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Beside a Hill Smooth with New-Laid Snow

February 1, 2011 - by Mr. Shay Tasaday, Editor in Chief

This month’s verse: February is a the time of deadest winter, and indeed these last few weeks in the great northeast have proven more prone to frozen precipitation than any winter that can be recalled; yet, February is also the time of intense romantic fervor, due to to the holiday known in western cultures as Valentine’s Day, an annual commemoration celebrating affection between intimates. Addressing this commemoration and the societal morays surrounding and parallel to it, our poets this month have hit the mark, per Cupid! To begin, Mr. Fenway Parker crosses the same river twice, traversing  commentary-cum-exploitation in his micturitive ode. RE: The age-old issue of fault lying within ourselves rather than our stars, and the use of astrology in romantic entanglements,  Mr. Scott Emmons manages to retort with disciplined patience than is rather more Hobbesian than Darwinian. Mr. John Muth finds an alternative approach to morality in his examination of social mating behavior among the less orally hygienic. In a similar meditation, Ms. Robin Blackburn follows the quest of a dis-married female for stability and compatibility. Mr. Marc Carver describes his enamoration of a certain judicial celebrity; to his credit, Carver does not allow his eagerness to cloud his understanding of some ethically problematic issues. Using an arcane means of accounting, Mr. Dale Wisely sources and organizes for rationalization as a conspiracy of self-absorption. Debuting in the journal, Mr. Ryan Webb reinterpolates Yeats in attempt to forgo a tendentious choice of metaphor. Like a phoenix sputtering in its personal Vesuvius, Mr. Robin Archbold articulates the struggle of ardor-infused language to overcome its own portentous inadequacies.

In our prose selections, Ms. Marybeth Niederkorn, Poet Extraordinaire, evokes scientific realities that are often parsimoniously seen to determine human — and artificial human — behavior. Mr. Ed Kornfeld uses the writer’s prerogative to tacitly rebuke those who would derive ethical guidance from his passions. And, lastly. Mr. Bernie Keating trains his prose to expiate in terms of our status as beings, rather than, say, as God’s offspring, which may be taken either to disgrace nature, or to ennoble beingness.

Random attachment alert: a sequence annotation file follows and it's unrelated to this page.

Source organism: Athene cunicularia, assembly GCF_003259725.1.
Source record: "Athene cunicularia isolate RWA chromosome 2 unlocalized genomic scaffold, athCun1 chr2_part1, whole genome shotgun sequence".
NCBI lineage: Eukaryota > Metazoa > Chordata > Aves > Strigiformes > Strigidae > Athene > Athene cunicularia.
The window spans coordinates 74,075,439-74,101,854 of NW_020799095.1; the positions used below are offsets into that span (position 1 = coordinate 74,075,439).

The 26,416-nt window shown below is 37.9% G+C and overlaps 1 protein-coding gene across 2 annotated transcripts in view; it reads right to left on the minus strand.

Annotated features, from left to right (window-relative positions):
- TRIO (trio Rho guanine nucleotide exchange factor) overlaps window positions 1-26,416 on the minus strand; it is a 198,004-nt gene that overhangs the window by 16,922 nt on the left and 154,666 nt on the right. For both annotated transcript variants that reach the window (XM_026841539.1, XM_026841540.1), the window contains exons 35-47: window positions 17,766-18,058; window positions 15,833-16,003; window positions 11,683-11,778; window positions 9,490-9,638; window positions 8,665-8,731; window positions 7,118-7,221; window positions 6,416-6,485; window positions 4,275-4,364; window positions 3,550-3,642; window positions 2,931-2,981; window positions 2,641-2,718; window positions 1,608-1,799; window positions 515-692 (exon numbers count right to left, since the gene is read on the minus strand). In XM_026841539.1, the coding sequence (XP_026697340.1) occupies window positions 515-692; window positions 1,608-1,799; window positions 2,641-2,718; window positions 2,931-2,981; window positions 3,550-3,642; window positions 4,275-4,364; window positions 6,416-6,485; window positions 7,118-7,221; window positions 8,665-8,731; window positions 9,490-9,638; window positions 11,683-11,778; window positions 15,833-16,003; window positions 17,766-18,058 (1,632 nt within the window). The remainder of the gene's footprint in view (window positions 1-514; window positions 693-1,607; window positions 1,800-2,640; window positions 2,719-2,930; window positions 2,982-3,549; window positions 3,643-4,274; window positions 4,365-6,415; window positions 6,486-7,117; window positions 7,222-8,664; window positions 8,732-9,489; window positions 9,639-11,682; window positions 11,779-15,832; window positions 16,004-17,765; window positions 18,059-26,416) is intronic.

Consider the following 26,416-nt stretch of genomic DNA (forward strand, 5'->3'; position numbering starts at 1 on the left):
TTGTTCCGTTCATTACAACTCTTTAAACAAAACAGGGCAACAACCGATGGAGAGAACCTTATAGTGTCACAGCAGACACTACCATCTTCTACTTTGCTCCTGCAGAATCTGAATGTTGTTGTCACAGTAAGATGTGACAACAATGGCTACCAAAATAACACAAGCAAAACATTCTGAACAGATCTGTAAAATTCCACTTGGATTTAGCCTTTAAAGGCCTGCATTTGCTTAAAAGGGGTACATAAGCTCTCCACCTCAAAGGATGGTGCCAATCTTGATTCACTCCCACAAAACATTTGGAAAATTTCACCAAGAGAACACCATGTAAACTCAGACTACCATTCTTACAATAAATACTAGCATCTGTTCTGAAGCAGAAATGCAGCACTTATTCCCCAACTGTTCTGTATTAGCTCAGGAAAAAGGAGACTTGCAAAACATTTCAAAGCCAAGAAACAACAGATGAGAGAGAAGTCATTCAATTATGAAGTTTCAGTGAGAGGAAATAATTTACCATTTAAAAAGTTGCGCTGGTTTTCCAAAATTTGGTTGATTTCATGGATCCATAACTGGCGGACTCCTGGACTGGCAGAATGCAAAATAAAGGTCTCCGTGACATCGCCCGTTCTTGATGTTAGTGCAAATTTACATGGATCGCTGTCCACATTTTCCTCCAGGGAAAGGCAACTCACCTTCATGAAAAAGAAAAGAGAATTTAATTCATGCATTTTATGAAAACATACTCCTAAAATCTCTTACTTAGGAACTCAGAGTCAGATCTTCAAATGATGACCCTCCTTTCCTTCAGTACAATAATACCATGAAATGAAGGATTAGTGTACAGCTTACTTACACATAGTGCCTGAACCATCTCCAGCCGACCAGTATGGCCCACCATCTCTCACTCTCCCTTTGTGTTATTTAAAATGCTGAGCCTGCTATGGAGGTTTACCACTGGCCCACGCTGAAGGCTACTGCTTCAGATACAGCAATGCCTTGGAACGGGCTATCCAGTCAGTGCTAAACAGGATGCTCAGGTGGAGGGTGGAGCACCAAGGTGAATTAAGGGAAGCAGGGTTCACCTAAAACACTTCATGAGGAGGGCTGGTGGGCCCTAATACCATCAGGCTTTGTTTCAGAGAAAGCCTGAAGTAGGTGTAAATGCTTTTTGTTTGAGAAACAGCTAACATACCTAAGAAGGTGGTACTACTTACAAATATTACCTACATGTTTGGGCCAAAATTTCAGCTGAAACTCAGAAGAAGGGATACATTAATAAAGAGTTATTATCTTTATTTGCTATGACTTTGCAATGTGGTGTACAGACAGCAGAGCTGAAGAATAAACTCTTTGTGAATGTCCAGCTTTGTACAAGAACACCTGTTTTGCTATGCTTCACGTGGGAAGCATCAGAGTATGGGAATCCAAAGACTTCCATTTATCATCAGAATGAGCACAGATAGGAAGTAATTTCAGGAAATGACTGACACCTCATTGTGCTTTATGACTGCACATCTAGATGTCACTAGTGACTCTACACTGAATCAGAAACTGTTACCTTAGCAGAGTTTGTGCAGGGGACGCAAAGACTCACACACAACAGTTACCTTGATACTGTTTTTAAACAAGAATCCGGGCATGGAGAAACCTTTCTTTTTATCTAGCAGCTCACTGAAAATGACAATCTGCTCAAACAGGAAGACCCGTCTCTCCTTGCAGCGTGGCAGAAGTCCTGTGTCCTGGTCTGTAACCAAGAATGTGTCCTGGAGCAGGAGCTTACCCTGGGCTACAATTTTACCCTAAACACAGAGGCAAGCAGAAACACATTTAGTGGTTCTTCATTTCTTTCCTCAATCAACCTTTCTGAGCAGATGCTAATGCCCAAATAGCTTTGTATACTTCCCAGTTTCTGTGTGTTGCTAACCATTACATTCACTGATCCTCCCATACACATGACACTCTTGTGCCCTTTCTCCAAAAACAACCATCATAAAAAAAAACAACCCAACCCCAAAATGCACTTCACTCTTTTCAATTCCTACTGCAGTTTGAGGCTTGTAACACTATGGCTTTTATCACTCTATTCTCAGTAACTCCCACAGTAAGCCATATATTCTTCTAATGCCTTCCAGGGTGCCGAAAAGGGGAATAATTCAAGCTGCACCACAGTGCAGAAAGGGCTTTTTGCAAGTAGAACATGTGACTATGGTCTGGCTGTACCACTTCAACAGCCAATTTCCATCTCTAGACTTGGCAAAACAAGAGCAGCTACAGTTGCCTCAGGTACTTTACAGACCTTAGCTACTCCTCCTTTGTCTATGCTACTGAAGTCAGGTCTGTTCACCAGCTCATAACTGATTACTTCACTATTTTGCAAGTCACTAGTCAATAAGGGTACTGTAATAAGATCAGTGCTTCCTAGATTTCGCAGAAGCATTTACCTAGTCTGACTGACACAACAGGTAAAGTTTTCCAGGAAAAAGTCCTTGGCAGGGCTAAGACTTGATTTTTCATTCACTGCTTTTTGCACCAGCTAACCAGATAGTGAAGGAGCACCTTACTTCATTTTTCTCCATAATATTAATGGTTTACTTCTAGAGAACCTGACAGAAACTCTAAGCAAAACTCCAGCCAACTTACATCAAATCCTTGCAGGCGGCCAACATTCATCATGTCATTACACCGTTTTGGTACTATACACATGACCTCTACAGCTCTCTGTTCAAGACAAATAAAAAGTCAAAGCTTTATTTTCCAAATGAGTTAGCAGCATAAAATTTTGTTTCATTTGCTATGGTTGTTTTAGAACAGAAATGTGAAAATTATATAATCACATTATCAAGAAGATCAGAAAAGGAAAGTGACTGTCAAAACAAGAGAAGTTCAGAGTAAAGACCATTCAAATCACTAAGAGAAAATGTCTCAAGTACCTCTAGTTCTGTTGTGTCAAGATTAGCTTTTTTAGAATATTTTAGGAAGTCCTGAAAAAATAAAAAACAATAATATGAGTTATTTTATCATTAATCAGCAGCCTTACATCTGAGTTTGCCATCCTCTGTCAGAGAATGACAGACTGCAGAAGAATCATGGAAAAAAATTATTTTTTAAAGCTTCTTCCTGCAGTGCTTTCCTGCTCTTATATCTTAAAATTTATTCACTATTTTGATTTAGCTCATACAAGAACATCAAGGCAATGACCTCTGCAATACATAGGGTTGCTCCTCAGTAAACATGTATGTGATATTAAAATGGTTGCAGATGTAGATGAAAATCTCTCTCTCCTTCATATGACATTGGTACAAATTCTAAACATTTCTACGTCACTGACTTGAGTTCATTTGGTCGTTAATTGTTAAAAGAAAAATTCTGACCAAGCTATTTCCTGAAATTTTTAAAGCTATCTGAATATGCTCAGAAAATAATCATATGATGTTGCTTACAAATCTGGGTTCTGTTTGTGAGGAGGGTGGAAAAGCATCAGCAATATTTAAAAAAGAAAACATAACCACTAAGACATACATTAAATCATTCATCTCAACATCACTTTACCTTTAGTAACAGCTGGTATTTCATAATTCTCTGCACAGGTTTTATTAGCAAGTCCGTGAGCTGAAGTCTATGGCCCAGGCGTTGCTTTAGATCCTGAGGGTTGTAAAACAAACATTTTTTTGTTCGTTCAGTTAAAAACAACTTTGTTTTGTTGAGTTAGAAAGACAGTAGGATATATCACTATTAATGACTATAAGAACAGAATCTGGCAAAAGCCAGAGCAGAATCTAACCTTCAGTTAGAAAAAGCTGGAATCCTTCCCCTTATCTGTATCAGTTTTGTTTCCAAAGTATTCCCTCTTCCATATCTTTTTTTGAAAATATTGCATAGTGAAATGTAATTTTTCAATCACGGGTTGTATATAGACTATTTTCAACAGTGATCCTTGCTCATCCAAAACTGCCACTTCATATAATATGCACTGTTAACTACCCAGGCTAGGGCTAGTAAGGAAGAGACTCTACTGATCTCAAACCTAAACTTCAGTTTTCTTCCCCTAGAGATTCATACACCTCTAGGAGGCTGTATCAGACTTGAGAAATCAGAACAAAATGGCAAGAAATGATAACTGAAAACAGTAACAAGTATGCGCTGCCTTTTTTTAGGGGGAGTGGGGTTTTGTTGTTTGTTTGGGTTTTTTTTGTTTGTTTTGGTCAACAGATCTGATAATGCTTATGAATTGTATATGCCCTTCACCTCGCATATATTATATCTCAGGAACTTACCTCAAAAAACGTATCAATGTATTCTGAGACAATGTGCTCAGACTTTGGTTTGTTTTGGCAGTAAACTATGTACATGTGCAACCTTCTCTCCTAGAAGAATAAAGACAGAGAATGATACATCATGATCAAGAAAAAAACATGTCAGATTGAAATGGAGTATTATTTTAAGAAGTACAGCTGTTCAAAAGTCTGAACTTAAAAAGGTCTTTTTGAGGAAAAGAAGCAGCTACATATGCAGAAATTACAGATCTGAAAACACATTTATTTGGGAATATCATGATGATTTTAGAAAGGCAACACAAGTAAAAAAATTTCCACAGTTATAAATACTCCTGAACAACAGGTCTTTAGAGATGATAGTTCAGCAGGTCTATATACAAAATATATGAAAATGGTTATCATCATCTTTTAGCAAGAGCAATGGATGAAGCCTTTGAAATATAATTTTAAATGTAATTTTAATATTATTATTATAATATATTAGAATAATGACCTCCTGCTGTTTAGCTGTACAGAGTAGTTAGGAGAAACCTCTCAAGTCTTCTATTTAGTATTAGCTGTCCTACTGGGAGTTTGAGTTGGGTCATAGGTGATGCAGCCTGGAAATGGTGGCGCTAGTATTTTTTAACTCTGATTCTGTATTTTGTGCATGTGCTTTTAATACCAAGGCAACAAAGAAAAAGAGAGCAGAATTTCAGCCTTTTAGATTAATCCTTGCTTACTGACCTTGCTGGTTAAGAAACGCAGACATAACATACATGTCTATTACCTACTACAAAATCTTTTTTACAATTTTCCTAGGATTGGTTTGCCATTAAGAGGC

And in our  classic asinine section, Mr. James Whitcomb Riley lives the life by showing us his whing-whang. Join us on Facebook!

Frozen Pulse and Heart of Fire

January 1, 2011 - by Mr. Shay Tasaday, Editor in Chief

New asinine works for a newly asinine year

We’d Click Wine for All of You

December 22, 2010 - by Mr. Shay Tasaday, Editor in Chief

Wine or cheese?

Come, Come Thou Bleak December Wind

December 1, 2010 - by Mr. Shay Tasaday, Editor in Chief

A fully returnable gift of holiday verse!

Airport Poem Arriving on Time

November 29, 2010 - by Catty Marlboro

Airport Poem Arriving on Time

No Fruits, No Flowers, No Leaves, No Birds — November!

November 1, 2010 - by Mr. Shay Tasaday, Editor in Chief

A smorgasbord of questionably tasteful selections to peruse!

The Long Shadows of the Maples Nearly Mauve

October 1, 2010 - by Mr. Shay Tasaday, Editor in Chief

Treat yourself to a wicked selection of autumnal asininity.

The Dry Scent of a Dying Garden

September 1, 2010 - by Mr. Shay Tasaday, Editor in Chief

A few precious poems we spend with you

When the Blackberries Hang Swollen in the Woods

August 1, 2010 - by Mr. Shay Tasaday, Editor in Chief

A summer picnic of piquant poetry and prose

How to Write Poetry!

July 29, 2010 - by Catty Marlboro

Tap that unconscious! If you listen to him, you should be able to write at least two poems by the time he’s finished, maybe three or four. By the way, I think I hear farting sounds in the background.

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